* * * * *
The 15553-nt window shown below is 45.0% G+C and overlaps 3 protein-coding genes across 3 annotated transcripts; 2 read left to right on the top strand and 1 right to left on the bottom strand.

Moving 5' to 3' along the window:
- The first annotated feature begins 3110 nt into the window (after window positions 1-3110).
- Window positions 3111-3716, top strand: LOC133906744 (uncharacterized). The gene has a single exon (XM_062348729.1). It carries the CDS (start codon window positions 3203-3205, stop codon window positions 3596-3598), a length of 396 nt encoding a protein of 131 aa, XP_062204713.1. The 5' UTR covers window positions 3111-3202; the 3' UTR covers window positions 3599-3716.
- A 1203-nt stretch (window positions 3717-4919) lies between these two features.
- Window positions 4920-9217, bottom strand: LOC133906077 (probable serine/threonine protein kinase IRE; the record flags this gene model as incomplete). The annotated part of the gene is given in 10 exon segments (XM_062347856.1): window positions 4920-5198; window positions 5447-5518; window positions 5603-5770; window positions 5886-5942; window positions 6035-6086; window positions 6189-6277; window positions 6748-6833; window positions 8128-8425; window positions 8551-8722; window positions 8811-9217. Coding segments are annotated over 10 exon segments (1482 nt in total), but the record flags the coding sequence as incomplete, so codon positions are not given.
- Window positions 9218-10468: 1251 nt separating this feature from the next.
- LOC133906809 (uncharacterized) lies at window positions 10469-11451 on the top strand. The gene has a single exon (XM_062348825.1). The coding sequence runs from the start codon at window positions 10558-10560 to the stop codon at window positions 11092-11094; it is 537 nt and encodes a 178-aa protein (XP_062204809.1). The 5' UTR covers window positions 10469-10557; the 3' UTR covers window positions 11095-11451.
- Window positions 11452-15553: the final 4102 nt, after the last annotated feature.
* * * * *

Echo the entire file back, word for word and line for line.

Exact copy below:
The 15553-nt window shown below is 45.0% G+C and overlaps 3 protein-coding genes across 3 annotated transcripts; 2 read left to right on the top strand and 1 right to left on the bottom strand.

Moving 5' to 3' along the window:
- The first annotated feature begins 3110 nt into the window (after window positions 1-3110).
- Window positions 3111-3716, top strand: LOC133906744 (uncharacterized). The gene has a single exon (XM_062348729.1). It carries the CDS (start codon window positions 3203-3205, stop codon window positions 3596-3598), a length of 396 nt encoding a protein of 131 aa, XP_062204713.1. The 5' UTR covers window positions 3111-3202; the 3' UTR covers window positions 3599-3716.
- A 1203-nt stretch (window positions 3717-4919) lies between these two features.
- Window positions 4920-9217, bottom strand: LOC133906077 (probable serine/threonine protein kinase IRE; the record flags this gene model as incomplete). The annotated part of the gene is given in 10 exon segments (XM_062347856.1): window positions 4920-5198; window positions 5447-5518; window positions 5603-5770; window positions 5886-5942; window positions 6035-6086; window positions 6189-6277; window positions 6748-6833; window positions 8128-8425; window positions 8551-8722; window positions 8811-9217. Coding segments are annotated over 10 exon segments (1482 nt in total), but the record flags the coding sequence as incomplete, so codon positions are not given.
- Window positions 9218-10468: 1251 nt separating this feature from the next.
- LOC133906809 (uncharacterized) lies at window positions 10469-11451 on the top strand. The gene has a single exon (XM_062348825.1). The coding sequence runs from the start codon at window positions 10558-10560 to the stop codon at window positions 11092-11094; it is 537 nt and encodes a 178-aa protein (XP_062204809.1). The 5' UTR covers window positions 10469-10557; the 3' UTR covers window positions 11095-11451.
- Window positions 11452-15553: the final 4102 nt, after the last annotated feature.